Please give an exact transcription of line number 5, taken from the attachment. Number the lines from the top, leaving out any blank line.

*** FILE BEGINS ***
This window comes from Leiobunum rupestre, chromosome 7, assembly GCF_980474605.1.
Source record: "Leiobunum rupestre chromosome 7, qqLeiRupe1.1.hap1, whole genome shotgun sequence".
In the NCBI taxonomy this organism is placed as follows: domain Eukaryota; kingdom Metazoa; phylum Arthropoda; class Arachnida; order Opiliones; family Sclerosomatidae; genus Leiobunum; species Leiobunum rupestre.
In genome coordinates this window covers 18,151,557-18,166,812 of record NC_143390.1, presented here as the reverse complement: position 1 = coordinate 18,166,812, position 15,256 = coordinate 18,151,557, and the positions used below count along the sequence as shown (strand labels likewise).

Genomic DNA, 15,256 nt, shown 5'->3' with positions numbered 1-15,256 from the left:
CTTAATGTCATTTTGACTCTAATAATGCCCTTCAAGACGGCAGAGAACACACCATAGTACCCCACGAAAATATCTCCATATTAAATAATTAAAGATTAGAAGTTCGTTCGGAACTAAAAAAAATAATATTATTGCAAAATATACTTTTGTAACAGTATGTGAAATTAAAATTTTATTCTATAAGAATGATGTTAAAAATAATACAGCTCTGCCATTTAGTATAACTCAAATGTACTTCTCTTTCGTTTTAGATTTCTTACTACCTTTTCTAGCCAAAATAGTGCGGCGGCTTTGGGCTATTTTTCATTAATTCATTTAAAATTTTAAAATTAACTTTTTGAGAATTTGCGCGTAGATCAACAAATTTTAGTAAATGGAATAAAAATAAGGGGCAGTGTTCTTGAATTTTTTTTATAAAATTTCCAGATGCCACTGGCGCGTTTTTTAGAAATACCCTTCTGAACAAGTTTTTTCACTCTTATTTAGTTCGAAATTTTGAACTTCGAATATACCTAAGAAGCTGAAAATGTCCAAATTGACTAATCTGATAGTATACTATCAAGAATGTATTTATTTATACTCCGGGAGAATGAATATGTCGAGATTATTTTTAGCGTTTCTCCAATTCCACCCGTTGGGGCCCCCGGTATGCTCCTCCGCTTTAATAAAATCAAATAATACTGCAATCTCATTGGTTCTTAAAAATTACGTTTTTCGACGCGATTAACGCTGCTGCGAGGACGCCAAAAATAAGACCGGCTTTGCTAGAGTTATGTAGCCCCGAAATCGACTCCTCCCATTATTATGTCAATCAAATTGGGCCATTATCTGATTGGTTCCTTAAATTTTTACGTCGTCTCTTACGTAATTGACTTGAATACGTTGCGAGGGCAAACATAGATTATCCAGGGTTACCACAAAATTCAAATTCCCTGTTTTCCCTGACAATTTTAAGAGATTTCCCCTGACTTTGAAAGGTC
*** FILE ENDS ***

Genomic DNA, 15,256 nt, shown 5'->3' with positions numbered 1-15,256 from the left: